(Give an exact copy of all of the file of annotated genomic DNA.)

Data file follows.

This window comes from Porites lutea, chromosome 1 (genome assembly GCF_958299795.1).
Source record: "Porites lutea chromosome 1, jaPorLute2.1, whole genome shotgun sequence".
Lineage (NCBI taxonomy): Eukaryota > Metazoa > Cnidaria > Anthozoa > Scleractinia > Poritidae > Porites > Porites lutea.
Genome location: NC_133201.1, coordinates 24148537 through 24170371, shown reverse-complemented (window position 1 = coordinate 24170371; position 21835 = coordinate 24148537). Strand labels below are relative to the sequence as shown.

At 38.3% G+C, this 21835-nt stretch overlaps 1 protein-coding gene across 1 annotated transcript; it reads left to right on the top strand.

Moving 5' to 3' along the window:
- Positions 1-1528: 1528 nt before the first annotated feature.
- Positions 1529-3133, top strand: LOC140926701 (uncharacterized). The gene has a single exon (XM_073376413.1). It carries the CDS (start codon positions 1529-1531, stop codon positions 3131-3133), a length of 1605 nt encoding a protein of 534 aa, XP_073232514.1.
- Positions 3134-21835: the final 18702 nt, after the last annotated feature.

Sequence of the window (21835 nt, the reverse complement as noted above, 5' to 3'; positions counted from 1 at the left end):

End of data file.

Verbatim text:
This window comes from Porites lutea, chromosome 1 (genome assembly GCF_958299795.1).
Source record: "Porites lutea chromosome 1, jaPorLute2.1, whole genome shotgun sequence".
Lineage (NCBI taxonomy): Eukaryota > Metazoa > Cnidaria > Anthozoa > Scleractinia > Poritidae > Porites > Porites lutea.
Genome location: NC_133201.1, coordinates 24148537 through 24170371, shown reverse-complemented (window position 1 = coordinate 24170371; position 21835 = coordinate 24148537). Strand labels below are relative to the sequence as shown.

At 38.3% G+C, this 21835-nt stretch overlaps 1 protein-coding gene across 1 annotated transcript; it reads left to right on the top strand.

Moving 5' to 3' along the window:
- Positions 1-1528: 1528 nt before the first annotated feature.
- Positions 1529-3133, top strand: LOC140926701 (uncharacterized). The gene has a single exon (XM_073376413.1). It carries the CDS (start codon positions 1529-1531, stop codon positions 3131-3133), a length of 1605 nt encoding a protein of 534 aa, XP_073232514.1.
- Positions 3134-21835: the final 18702 nt, after the last annotated feature.

Sequence of the window (21835 nt, the reverse complement as noted above, 5' to 3'; positions counted from 1 at the left end):